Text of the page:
by: Dr. Sharon Collins


Patients are usually prescribed statin medications if they have any signs of heart disease. Heart disease is the number killer of Americans, so there are millions of people taking statin drugs today.
Patients are not usually told that they can reverse their cardiovascular problems with lifestyle changes. Why is that? Part of the reason is that most physicians believe that drugs are much more effective in achieving desired end results than lifestyle changes. And most physicians do not trust their patients to stick to the necessary changes necessary to reverse their condition. So they resort to drugs, which they know can predictably decrease total and LDL cholesterol.
Unfortunately, ALL drugs have undesirable side effects and statin drugs are no different; their side effects can be very serious. One of the most notable adverse effects of statin drugs is rhabdomyolysis. Rhabdomyolysis is a potentially life-threatening syndrome that causes the breakdown of muscle tissue which releases damaging proteins into the blood. These substances can cause many problems, including permanent kidney damage and death.
Most people do well on statin drugs. But a good percentage of people on statins complain of symptoms. The symptoms vary from mild to severe. Physicians usually assume that asymptomatic patients have no problems. But as the video below reveals even those without symptoms are now found to have evidence of muscle breakdown. The most reliable and sensitive test of muscle injury is a blood test called creatine kinase (CK). If the CK result is elevated in the presence of muscle weakness and dark-colored urine, it is taken seriously by physicians. However if the CK is normal even though the patient is symptomatic, the cardiologist will generally dismiss the patient’s concerns. Now we know that a normal CK does not mean there is nothing going on.
One of my patients was diagnosed to have “very significant heart disease” and was placed on a statin medication. Within two weeks of starting the drug, he developed significant muscle weakness whenever he tried to climb stairs. When he told his cardiologist about this, he ordered a blood test to see if there was any evidence of muscle destruction. The test was negative. So the cardiologist concluded that the patient’s problem was most likely due to his heart disease—that he would eventually get better with continued statin treatment. The patient was not as convinced; he stopped the drug himself and noticed that within one week his symptoms resolved. When he went back to his cardiologist and explained to him that he would not be taking the statin drug anymore, his cardiologist dismissed him from his practice. He told the patient, “There is nothing more I can do for you.” He was on his own now; without a cardiologist. That is when he sought my help.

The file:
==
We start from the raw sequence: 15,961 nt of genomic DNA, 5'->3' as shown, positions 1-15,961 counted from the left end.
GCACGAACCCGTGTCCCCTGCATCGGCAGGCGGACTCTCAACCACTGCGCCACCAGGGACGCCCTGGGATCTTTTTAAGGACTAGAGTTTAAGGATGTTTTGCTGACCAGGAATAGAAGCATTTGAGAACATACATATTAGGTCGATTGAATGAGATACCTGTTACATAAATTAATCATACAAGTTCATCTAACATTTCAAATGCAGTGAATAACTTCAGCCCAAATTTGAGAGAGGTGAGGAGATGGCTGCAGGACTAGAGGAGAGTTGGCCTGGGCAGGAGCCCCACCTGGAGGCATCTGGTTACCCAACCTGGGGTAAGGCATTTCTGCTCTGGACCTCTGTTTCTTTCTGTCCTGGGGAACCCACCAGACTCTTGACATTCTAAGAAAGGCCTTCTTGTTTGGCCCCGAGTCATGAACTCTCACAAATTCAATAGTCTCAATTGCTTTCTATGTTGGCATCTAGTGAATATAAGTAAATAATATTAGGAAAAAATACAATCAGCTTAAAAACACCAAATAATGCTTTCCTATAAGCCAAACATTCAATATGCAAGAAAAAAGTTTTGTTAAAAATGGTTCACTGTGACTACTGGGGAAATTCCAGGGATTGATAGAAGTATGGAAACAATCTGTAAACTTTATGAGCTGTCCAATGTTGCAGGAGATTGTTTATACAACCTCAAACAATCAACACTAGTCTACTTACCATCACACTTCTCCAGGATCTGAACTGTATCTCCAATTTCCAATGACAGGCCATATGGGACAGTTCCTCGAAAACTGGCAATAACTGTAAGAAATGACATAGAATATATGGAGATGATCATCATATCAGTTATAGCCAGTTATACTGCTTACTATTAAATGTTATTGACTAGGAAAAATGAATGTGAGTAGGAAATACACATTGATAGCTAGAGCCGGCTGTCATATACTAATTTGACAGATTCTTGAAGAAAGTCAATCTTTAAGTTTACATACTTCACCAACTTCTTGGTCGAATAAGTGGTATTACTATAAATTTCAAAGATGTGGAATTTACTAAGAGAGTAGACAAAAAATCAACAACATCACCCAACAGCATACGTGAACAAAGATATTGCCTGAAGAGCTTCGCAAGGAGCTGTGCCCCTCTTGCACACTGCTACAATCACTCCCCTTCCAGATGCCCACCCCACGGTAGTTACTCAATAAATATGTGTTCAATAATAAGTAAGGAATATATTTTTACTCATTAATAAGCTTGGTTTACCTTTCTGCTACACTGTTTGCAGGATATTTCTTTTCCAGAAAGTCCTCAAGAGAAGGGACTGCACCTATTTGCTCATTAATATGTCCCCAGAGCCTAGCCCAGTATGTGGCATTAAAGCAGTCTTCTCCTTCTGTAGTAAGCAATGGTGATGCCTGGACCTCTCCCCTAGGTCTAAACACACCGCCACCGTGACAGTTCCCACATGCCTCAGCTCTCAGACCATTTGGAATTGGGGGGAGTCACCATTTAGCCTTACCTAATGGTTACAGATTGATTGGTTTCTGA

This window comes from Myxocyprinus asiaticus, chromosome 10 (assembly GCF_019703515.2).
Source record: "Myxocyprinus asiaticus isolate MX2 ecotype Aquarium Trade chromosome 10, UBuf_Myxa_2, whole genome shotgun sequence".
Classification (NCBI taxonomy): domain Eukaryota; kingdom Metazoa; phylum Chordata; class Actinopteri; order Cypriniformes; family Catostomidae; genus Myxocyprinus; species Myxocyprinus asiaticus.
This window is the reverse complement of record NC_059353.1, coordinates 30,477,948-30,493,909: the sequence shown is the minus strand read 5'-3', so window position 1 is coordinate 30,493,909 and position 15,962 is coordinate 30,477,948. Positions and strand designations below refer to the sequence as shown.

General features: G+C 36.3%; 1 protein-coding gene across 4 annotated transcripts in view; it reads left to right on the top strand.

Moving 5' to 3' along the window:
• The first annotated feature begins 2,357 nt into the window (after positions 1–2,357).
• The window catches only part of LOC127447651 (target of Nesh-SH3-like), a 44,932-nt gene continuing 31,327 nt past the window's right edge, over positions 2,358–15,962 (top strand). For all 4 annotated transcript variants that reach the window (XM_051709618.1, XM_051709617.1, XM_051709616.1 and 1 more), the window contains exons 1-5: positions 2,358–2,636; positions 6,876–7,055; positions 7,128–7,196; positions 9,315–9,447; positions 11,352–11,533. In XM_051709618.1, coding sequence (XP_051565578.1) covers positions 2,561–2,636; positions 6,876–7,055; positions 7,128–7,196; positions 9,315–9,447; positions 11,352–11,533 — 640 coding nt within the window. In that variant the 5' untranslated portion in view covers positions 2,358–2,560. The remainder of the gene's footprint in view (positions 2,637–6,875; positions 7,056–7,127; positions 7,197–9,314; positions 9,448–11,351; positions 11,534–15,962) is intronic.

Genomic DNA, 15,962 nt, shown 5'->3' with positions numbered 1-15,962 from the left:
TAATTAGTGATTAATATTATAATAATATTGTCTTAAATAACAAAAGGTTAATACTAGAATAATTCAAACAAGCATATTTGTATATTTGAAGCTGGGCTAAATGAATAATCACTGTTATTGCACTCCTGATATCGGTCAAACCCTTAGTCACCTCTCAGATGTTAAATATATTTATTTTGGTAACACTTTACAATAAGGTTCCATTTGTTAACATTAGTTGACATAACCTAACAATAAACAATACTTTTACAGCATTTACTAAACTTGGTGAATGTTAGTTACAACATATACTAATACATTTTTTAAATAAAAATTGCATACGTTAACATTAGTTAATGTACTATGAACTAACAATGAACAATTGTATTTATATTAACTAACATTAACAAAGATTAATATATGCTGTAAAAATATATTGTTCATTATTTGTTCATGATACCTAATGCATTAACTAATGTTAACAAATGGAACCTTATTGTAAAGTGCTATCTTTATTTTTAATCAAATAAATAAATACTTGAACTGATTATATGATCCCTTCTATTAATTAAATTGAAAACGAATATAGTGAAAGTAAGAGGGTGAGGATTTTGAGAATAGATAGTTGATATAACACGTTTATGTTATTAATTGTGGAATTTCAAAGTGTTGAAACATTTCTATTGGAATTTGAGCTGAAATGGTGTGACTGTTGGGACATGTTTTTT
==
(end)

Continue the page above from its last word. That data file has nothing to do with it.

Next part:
My prescription was for him to change to a whole foods plant-based diet, and to stop drinking alcohol. He told me he was not willing to do that. He asked me if there was anything else he could do. Among other things, I told him that he needed at least to eat half his plate in fruits and vegetables and to cut his alcohol intake in half. But in addition I recommended that he start taking Juice Plus because I wanted to make sure he was eating as many servings of fruits and vegetables as possible. You see, I am well aware of the powerful health impact of fruits and vegetables. The patient agreed to that.
Over the past year, he has clinically improved. His triglycerides, which were almost 2000 mg/dL when I first saw him, are now in the high range of normal. His cholesterol is about 200 mg/dL. And he is enjoying life. He was initially not able to walk more than half a block without having to stop. Now he is able to walk two miles.
Not everyone is willing to make drastic changes in their diet to achieve dramatic results. But taking one step—eating 13+ servings of fruits and vegetables daily and then adding other lifestyle changes can and will improve their health significantly enough to turn things around. Real food is more powerful than we believe and without any of the adverse reactions that drugs have.
I am not saying we should never take drugs for any reason. What I am saying is that making lifestyle changes might cause enough improvement that drugs may not even be needed. And food usually does not have the adverse side effects that drugs do.